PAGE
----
Community Building: Why We Need Young Adults
© Rhianon Elan Gutierrez and Rachel McCallum
Originally published in The Hearing Loss Californian
What defines a community? We have pondered this ever since we first met two years ago as undergraduates at Chapman University. We’ve talked, listened, blogged, and mingled with new friends at deaf and hard of hearing related events and made it our mission to advocate for greater empowerment, stronger support networks, and more inclusive means of participation in our larger society. In the process, we’ve developed our own vision of what defines a community and asked ourselves what a young adult community would look like.
A hard of hearing community is often interpreted as a gray area composed of many people with varying degrees of hearing loss who may or may not feel entirely comfortable in either the mainstream hearing or Deaf worlds. It presents a challenging and interesting arena for communicating in many different ways. Statistics show that there are significantly more people who are hard of hearing than culturally Deaf, yet we don’t know who these people are because hearing loss isn’t easily spotted on the streets or in grocery stores. We may have to speak, miss more than a few words, show the tech devices that help us to hear and comprehend sound, or communicate with our hands in order to be identified as someone with a hearing loss.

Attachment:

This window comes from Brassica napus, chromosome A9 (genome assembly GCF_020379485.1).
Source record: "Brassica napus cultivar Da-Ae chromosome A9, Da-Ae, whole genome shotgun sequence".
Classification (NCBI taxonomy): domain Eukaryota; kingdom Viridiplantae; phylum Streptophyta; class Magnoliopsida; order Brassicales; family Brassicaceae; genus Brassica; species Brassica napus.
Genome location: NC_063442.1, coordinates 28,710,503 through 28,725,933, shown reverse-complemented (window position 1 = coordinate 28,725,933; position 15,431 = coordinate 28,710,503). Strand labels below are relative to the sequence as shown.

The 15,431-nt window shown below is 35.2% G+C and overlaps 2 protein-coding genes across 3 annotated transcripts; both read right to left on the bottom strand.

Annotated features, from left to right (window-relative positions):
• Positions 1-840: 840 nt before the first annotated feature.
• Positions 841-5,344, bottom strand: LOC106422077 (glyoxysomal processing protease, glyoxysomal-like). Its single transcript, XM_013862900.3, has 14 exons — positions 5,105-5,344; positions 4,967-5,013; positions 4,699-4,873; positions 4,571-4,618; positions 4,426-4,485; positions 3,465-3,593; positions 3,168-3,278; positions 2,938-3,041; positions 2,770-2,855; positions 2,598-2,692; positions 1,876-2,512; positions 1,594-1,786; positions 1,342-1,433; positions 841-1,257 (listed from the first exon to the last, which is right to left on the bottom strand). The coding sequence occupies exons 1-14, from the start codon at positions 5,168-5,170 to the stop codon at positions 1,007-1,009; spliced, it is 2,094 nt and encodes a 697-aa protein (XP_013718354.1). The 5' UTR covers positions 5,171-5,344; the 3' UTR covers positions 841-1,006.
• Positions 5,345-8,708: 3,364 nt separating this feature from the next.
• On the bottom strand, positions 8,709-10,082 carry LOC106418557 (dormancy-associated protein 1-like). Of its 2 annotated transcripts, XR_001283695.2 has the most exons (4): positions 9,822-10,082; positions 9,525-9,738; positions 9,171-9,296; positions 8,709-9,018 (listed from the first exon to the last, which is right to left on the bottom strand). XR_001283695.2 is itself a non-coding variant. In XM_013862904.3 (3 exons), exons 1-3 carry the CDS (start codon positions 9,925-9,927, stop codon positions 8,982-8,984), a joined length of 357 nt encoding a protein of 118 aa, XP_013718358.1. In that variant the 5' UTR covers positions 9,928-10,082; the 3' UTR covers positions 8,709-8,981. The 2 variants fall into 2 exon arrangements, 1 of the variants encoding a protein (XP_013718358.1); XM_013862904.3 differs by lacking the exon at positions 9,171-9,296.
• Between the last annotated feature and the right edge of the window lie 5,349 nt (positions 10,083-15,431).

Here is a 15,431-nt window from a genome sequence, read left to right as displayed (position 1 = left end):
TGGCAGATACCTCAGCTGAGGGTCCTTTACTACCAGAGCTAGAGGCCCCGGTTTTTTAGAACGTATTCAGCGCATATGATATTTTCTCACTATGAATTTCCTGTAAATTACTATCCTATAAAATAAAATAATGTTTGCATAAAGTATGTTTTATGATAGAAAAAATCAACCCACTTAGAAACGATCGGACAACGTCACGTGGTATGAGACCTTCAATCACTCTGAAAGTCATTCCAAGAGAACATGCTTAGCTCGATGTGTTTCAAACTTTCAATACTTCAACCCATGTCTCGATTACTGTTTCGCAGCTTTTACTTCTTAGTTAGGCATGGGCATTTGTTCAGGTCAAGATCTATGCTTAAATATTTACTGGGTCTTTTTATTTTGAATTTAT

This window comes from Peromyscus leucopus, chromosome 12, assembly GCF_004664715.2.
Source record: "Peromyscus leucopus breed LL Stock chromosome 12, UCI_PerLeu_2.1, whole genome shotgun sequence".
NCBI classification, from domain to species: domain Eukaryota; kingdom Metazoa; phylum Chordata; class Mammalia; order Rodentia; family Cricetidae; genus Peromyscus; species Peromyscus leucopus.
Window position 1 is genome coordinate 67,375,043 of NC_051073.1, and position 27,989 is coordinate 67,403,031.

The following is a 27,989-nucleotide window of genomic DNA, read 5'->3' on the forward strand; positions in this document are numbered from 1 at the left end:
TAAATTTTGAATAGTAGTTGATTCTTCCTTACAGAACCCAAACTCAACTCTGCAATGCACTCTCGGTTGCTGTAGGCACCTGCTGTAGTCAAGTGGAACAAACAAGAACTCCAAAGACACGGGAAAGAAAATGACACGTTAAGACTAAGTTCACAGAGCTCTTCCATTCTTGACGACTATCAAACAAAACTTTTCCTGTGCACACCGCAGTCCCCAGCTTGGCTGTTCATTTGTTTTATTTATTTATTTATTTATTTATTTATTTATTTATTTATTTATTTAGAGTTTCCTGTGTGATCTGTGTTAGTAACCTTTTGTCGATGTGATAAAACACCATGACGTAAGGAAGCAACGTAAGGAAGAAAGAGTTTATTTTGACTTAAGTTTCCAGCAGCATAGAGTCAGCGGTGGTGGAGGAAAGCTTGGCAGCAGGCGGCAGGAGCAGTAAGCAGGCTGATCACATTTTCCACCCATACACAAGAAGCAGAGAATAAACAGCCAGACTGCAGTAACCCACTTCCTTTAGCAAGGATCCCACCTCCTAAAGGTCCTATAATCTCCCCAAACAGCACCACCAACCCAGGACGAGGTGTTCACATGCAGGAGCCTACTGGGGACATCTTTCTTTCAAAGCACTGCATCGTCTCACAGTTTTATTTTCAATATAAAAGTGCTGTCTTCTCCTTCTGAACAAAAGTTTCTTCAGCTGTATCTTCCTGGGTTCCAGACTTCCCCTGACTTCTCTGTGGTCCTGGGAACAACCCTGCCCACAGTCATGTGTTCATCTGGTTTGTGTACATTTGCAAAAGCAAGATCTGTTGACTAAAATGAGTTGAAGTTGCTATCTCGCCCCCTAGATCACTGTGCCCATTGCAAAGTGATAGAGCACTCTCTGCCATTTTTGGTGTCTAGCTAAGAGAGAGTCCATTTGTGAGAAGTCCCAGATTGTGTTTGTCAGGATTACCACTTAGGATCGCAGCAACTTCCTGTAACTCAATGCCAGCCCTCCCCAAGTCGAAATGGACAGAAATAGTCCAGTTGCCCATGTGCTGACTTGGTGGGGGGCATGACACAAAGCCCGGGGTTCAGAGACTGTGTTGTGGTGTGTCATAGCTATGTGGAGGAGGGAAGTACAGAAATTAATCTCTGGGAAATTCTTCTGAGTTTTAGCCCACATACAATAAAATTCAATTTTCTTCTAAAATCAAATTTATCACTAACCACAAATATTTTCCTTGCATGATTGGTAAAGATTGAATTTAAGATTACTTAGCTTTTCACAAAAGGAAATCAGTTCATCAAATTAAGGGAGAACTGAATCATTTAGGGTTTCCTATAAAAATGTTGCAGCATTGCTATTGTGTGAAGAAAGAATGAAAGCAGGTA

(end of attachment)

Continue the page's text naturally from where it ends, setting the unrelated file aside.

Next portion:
Why is it important to be a part of a hard of hearing community? Sometimes we choose our community; other times, we find it. Maybe we need it to understand ourselves or to feel empowered. Or we simply need to know that our presence in this world matters--that there are others who share our goals and understand our experiences without us having to explain too much. A community is developed and sustained through support from the individuals within it and outside of it.
As members of the emerging younger generation, we’ve witnessed that the accomplished and respected members of HLAA are getting older. We’ve heard the stories that speak highly of the organization’s founder, Rocky Stone, who truly started it as a grassroots movement in 1979 with the name Self Help for Hard of Hearing People. We are grateful that he and many other members have achieved so much for those with hearing loss. Yet, we are cognizant of today’s realities in which technology is an important tool in communication. It shouldn’t replace the face to face companionship that this organization values, but it should not hinder our ability to reach out to those who are miles away and still seeking comfort from someone who understands them. Recently, we have had conversations with many older members throughout the state who have expressed their desire to bring in younger members and their difficulty in doing so. They’ve asked us to give them solutions, but we both have found that these solutions aren’t easy. Goals need to be set and people need to take the initiative to see them through. We know that we can’t accomplish these goals on our own. We need more young people to be involved.